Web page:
Recently, while in San Francisco for the AACR special conference on the PI3K-mTOR pathway in cancer, I was particularly struck by several important learnings that have since make me think more deeply about oncology drug development going forward:
- With targeted therapies, we need to more carefully select the patients, based on a clearly defined patient population
- We need to identify both the driving mutations and the adaptive pathway
- Aberrant activity is often also ligand driven
This means that in the future, targeted treatment may evolve in smaller subsets of disease with more logical double or even triple combinations. It also means that there will be more, smaller phase II trials with translational research incorporated, across multiple combinations to tease out the critical, defining protocol. Think more adaptive trial designs similar to the BATTLE and I-Spy series in lung and breast cancer, respectively.
Of course, Pharma’s immediate reaction is going to be “oh my, that’s going to be very expensive and difficult to do with novel-novels in clinical trials!”
The reality, however, is that it may not actually be sustainable to keep charging exhorbitant prices and smart companies with deep pockets and strong commitment will build portfolios with a wide range of different targets either in house, through licensing or acquisitions. The trend in this direction is slowly, but surely, happening as knowledge of the biology of different cancers and subsets improves.
It was therefore no surprise that two articles appeared last week in Science and Translational Medicine and piqued my interest. Goldstein, Zong and Witte (2011) provided some thoughtful commentary on research by Ateeq et al., (2011) on the SPINK1 mutation in prostate cancer. They observed:
The concept of one-size-fits-all therapeutics is becoming increasingly less relevant, because any one therapy is unlikely to be effective for all individuals with a complex disease such as cancer. For the hundreds of thousands of men who are diagnosed with prostate cancer each year, their tumors do not all share the same molecular machinery, pathways, or targets.
Ateeq et al., describe how SPINK1 contributes to the aggressive phenotype. Forced expression of recombinant SPINK1 increased prostate cancer cell proliferation and invasiveness, whereas knockdown of SPINK1 gene expression or treatment with a SPINK1-directed monoclonal antibody resulted in decreased cell division, invasiveness, and tumour growth.
SPINK1 is highly expressed in ~10% of prostate cancers, and expression has been correlated with aggressive disease.
Interestingly, SPINK1 mediated its neoplastic effects partly through interactions with the epidermal growth factor receptor (EGFR). Ateeq et al’s experiments showed that antibodies to both SPINK1 and EGFR blocked the growth of SPINK1+/ETS tumours more than either antibody alone, and did not affect SPINK1- tumours.
In the graphic below (courtesy of Goldstein et al., 2011), you can see that in part (a) SPINK1 secreted from prostate cancer cells can stimulate EGFR dimerization, phosphorylation, and downstream signaling through phosphoinositide 3-kinase (PI3K)/AKT, mitogen-activated protein kinase (MAPK), or janus kinase (JAK) pathways in an autocrine loop.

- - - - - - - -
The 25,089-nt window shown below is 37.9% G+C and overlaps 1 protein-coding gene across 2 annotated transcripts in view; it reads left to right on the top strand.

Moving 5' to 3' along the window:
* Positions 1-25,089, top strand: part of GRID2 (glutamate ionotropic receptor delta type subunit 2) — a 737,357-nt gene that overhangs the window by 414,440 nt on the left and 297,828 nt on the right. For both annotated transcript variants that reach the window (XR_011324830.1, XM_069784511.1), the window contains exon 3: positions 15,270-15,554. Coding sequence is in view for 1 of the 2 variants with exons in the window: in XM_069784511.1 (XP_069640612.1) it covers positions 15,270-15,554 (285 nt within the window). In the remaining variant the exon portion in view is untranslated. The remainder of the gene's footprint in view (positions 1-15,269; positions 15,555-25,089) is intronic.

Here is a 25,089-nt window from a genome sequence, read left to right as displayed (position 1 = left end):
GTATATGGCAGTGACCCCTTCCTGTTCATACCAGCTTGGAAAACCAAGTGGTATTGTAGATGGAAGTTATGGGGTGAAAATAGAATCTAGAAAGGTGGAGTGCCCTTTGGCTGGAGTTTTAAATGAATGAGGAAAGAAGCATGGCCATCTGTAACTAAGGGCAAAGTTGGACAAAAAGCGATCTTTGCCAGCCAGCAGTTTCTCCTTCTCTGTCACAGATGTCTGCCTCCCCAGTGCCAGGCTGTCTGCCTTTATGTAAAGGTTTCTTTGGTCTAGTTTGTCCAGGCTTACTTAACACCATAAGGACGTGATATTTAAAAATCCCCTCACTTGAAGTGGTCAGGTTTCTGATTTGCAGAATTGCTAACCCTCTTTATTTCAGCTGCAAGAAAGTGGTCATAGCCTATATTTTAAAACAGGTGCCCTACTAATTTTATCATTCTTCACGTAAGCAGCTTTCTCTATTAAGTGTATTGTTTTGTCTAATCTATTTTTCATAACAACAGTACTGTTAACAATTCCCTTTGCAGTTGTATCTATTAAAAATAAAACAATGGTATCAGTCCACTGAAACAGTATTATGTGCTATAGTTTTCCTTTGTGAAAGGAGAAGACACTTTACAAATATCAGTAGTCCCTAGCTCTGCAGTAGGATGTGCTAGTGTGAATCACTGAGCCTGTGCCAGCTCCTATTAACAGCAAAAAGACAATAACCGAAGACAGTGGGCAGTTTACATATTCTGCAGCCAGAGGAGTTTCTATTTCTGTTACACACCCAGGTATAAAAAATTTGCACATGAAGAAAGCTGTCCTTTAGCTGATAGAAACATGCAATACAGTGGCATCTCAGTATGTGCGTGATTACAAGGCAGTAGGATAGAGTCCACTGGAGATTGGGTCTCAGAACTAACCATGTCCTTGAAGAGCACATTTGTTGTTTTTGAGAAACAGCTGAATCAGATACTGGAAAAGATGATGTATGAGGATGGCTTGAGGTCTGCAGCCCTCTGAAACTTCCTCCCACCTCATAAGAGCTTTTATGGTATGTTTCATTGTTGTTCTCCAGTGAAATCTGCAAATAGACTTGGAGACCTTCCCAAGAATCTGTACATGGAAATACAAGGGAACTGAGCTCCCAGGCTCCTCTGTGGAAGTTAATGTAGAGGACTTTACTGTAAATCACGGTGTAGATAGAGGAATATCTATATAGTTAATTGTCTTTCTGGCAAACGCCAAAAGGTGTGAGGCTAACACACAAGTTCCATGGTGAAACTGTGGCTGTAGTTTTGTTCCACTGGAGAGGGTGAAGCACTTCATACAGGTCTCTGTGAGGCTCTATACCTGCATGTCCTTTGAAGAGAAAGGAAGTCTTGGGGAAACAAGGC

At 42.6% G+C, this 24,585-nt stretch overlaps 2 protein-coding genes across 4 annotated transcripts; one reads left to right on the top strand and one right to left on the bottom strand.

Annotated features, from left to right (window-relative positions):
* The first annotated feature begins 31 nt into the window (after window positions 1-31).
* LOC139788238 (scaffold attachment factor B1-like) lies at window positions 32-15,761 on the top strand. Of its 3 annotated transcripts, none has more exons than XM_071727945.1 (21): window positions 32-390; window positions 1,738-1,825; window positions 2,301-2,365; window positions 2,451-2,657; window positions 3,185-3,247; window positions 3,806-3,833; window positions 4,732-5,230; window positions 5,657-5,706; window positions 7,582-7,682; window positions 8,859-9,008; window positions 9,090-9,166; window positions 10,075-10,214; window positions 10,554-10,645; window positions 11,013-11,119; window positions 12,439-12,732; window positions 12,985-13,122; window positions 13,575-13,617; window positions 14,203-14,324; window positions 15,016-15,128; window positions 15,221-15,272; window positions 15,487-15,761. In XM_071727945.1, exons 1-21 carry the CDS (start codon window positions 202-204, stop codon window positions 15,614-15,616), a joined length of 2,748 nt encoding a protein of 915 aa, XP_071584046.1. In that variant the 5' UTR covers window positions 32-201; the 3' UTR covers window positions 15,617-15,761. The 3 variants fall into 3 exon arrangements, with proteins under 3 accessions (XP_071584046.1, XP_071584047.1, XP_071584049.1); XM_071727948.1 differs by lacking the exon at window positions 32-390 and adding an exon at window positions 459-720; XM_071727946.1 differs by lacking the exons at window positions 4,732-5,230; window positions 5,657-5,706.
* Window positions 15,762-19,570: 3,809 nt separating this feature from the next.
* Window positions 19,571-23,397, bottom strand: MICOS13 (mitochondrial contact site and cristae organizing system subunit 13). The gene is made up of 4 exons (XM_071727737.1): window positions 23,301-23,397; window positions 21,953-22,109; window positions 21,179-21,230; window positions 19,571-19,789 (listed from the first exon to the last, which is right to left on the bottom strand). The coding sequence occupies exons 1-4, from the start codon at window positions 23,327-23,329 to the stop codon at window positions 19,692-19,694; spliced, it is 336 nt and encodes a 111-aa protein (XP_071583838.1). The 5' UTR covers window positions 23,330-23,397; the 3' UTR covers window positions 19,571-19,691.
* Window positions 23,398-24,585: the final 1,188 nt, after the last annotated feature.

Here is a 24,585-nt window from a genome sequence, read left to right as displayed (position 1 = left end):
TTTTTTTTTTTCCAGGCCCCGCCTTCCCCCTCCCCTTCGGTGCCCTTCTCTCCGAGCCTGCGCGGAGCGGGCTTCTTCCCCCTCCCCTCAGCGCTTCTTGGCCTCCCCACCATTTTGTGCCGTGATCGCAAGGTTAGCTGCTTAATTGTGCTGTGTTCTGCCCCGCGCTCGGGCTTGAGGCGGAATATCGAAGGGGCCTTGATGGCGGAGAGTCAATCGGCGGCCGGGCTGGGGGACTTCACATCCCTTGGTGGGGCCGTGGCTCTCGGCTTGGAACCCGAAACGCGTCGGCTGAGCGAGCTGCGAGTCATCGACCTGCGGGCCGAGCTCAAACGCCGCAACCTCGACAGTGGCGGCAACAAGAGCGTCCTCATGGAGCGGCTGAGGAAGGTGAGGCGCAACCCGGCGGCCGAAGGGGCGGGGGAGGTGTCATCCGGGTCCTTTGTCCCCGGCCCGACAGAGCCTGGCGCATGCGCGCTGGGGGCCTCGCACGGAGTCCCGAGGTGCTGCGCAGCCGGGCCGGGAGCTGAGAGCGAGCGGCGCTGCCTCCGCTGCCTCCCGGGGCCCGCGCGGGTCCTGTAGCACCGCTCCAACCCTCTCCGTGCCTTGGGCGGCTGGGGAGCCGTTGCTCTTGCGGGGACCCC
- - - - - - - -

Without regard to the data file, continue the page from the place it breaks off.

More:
In part (b), in addition to small-molecule agents that block AR, PI3K/AKT, MAPK, or JAK signaling pathways, monoclonal antibodies against EGFR or SPINK1 could inhibit signal transduction by blocking the physical interaction between EGFR and the SPINK1 ligand:
In the research, an approved monoclonal antibody to EGFR, cetuximab, was used, together with an un-named SPINK1 antibody with better results than either alone. We should remember though, as Goldstein et al., note:
However, disappointing results in trials of EGFR-targeted therapies for prostate cancer with gefitinib, lapatinib, or cetuximab raise doubts about the importance of the EGFR signaling pathway for most prostate cancers.
What do these results mean?
Although animal research doesn’t always translate to positive results in humans in the clinic, it is entirely possible that better patient selection and the right combinations may be necessary to target a driving mutation, ligand and adaptive pathway in order to yield better results than previously seen with EGFR inhibitors.
Overall, I think this latest research does provide a solid rationale for the development of humanised anti-SPINK1 monoclonal antibodies for targeting a subset of patients with SPINK1 positive and ETS-negative prostate cancer in clinical trials. There are mouse antibodies available for research, but I couldn’t find a humanised one in development. It will be interesting to see any company takes up the challenge going forward.
Goldstein, A., Zong, Y., & Witte, O. (2011). A Two-Step Toward Personalized Therapies for Prostate Cancer Science Translational Medicine, 3 (72), 72-72 DOI: 10.1126/scitranslmed.3002169
Ateeq, B., Tomlins, S., Laxman, B., Asangani, I., Cao, Q., Cao, X., Li, Y., Wang, X., Feng, F., Pienta, K., Varambally, S., & Chinnaiyan, A. (2011). Therapeutic Targeting of SPINK1-Positive Prostate Cancer Science Translational Medicine, 3 (72), 72-72 DOI: 10.1126/scitranslmed.3001498